Ideas from 'Letters to Burcher De Volder' by Gottfried Leibniz [1706], by Theme Structure

[found in 'Philosophical Essays' by Leibniz,Gottfried (ed/tr Arlew,R /Garber,D) [Hackett 1989,0-87220-062-0]].

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7. Existence / C. Structure of Existence / 6. Fundamentals / c. Monads
Monads are not extended, but have a kind of situation in extension
Only monads are substances, and bodies are collections of them
7. Existence / D. Theories of Reality / 1. Realism
The division of nature into matter makes distinct appearances, and that presupposes substances
The only indications of reality are agreement among phenomena, and their agreement with necessities
7. Existence / D. Theories of Reality / 2. Reality
Only unities have any reality
7. Existence / D. Theories of Reality / 9. Vagueness / b. Vagueness of reality
In actual things nothing is indefinite
8. Modes of Existence / A. Relations / 1. Nature of Relations
A man's distant wife dying is a real change in him
8. Modes of Existence / C. Powers and Dispositions / 1. Powers
A complete monad is a substance with primitive active and passive power
8. Modes of Existence / C. Powers and Dispositions / 2. Powers as Basic
Derivate forces are in phenomena, but primitive forces are in the internal strivings of substances
8. Modes of Existence / C. Powers and Dispositions / 4. Powers as Essence
Thought terminates in force, rather than extension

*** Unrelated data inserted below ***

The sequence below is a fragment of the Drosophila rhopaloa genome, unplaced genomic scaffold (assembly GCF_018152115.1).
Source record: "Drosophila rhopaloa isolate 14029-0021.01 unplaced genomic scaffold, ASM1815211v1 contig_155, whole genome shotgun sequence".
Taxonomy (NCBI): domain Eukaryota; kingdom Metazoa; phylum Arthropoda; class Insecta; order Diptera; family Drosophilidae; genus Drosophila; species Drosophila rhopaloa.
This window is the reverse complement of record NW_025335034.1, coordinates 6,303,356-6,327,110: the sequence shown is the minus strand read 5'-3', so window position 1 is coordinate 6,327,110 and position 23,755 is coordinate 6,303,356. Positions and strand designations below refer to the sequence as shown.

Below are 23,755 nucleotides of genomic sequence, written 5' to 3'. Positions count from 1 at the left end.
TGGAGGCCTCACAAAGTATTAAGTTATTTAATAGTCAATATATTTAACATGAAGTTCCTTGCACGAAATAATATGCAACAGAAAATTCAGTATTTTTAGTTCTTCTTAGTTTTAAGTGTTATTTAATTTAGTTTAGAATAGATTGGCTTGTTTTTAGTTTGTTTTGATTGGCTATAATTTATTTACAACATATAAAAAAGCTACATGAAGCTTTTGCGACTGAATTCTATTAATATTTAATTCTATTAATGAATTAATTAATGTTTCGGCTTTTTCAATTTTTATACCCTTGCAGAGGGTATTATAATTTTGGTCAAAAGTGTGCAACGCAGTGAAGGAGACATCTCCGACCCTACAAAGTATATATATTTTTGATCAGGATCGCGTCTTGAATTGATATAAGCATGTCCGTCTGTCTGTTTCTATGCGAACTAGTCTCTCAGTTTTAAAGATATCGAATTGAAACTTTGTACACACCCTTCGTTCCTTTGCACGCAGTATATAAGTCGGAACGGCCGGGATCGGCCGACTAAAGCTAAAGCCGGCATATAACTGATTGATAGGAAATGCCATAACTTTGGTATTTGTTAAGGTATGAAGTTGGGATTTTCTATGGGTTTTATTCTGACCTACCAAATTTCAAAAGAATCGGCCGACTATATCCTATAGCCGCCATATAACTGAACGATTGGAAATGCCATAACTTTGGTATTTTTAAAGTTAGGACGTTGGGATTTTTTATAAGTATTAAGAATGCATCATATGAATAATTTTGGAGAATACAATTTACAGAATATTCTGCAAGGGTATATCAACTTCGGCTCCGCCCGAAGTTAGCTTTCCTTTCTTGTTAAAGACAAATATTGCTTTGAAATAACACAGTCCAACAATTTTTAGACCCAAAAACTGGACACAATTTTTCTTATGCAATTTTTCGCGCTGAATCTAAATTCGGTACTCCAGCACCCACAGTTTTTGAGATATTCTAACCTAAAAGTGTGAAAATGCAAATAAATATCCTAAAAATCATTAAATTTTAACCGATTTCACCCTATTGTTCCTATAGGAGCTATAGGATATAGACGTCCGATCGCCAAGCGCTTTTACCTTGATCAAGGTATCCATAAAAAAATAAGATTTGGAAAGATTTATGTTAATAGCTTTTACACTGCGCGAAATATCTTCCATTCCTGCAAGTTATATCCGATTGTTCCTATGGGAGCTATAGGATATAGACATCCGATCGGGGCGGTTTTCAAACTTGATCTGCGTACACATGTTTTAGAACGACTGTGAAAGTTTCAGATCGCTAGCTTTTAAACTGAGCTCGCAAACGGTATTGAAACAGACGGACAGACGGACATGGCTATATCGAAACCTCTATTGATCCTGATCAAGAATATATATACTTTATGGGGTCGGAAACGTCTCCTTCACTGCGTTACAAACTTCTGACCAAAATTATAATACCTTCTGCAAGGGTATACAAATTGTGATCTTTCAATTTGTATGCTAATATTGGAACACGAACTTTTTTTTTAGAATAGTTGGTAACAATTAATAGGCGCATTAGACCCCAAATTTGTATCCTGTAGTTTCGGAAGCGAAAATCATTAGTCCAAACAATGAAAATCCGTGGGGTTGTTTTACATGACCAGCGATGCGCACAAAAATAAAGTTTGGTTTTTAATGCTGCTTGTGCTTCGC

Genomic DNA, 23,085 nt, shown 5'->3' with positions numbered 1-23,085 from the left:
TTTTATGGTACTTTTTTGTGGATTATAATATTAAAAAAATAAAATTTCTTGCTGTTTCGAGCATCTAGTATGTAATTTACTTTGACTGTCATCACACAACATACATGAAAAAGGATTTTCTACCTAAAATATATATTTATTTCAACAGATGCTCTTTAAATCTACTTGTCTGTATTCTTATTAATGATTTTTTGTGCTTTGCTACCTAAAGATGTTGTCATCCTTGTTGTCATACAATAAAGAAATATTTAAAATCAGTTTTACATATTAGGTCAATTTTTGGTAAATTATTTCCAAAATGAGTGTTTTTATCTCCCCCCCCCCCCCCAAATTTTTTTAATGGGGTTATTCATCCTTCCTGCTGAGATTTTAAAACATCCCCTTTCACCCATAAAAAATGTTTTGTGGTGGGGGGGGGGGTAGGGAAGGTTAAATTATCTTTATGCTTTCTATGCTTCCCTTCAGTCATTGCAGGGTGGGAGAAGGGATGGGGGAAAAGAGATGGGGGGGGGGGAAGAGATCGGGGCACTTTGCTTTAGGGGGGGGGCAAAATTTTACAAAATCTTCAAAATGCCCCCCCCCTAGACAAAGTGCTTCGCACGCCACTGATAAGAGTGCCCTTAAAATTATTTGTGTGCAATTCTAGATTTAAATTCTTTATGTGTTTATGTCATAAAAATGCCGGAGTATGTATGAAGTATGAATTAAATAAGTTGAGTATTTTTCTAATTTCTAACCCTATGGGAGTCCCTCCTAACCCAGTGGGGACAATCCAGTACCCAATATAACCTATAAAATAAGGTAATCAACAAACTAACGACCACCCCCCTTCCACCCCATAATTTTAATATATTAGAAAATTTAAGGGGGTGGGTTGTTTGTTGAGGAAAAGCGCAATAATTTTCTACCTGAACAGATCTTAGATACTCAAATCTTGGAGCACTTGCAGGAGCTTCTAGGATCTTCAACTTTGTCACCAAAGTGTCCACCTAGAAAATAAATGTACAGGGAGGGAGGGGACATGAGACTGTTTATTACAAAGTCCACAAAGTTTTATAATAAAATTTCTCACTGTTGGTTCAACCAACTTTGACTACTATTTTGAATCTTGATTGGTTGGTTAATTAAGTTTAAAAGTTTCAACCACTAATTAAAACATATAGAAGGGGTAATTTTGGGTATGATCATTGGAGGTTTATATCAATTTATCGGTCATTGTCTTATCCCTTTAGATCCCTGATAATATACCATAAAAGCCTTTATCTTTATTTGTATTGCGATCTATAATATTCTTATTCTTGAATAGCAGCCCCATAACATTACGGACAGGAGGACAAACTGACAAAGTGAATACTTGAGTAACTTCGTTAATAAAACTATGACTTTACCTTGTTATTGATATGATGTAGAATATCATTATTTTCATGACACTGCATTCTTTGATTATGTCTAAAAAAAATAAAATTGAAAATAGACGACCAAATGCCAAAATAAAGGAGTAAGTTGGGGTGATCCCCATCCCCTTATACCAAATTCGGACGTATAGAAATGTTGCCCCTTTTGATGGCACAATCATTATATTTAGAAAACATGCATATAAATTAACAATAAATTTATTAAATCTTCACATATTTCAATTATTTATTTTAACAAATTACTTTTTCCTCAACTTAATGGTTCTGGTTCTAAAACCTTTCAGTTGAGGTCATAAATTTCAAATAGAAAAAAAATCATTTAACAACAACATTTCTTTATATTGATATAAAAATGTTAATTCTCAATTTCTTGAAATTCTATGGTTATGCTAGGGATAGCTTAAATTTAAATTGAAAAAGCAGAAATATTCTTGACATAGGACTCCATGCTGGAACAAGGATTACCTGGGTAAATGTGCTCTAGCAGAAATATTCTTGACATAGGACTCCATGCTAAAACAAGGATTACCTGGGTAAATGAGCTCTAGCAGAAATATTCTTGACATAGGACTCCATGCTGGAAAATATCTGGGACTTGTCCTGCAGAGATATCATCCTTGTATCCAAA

9. Objects / A. Existence of Objects / 5. Individuation / b. Individuation by properties
The law of the series, which determines future states of a substance, is what individuates it
9. Objects / E. Objects over Time / 1. Objects over Time
Changeable accidents are modifications of unchanging essences
9. Objects / F. Identity among Objects / 7. Indiscernible Objects
Things in different locations are different because they 'express' those locations
If two bodies only seem to differ in their position, those different environments will matter
In nature there aren't even two identical straight lines, so no two bodies are alike
13. Knowledge Criteria / B. Internal Justification / 5. Coherentism / b. Pro-coherentism
Scientific truths are supported by mutual agreement, as well as agreement with the phenomena
15. Nature of Minds / C. Capacities of Minds / 10. Conatus/Striving
Primitive forces are internal strivings of substances, acting according to their internal laws
17. Mind and Body / A. Mind-Body Dualism / 1. Dualism
Soul represents body, but soul remains unchanged, while body continuously changes
18. Thought / D. Concepts / 3. Ontology of Concepts / a. Concepts as representations
Our notions may be formed from concepts, but concepts are formed from things
18. Thought / E. Abstraction / 3. Abstracta by Ignoring
Universals are just abstractions by concealing some of the circumstances
26. Natural Theory / A. Speculations on Nature / 7. Later Matter Theories / c. Matter as extension
Even if extension is impenetrable, this still offers no explanation for motion and its laws
26. Natural Theory / D. Laws of Nature / 1. Laws of Nature
An entelechy is a law of the series of its event within some entity
26. Natural Theory / D. Laws of Nature / 8. Scientific Essentialism / c. Essence and laws
The only permanence in things, constituting their substance, is a law of continuity
27. Natural Reality / A. Classical Physics / 1. Mechanics / c. Forces
The force behind motion is like a soul, with its own laws of continual change
27. Natural Reality / C. Space-Time / 1. Space / b. Space
Space is the order of coexisting possibles
27. Natural Reality / C. Space-Time / 2. Time / a. Time
Time is the order of inconsistent possibilities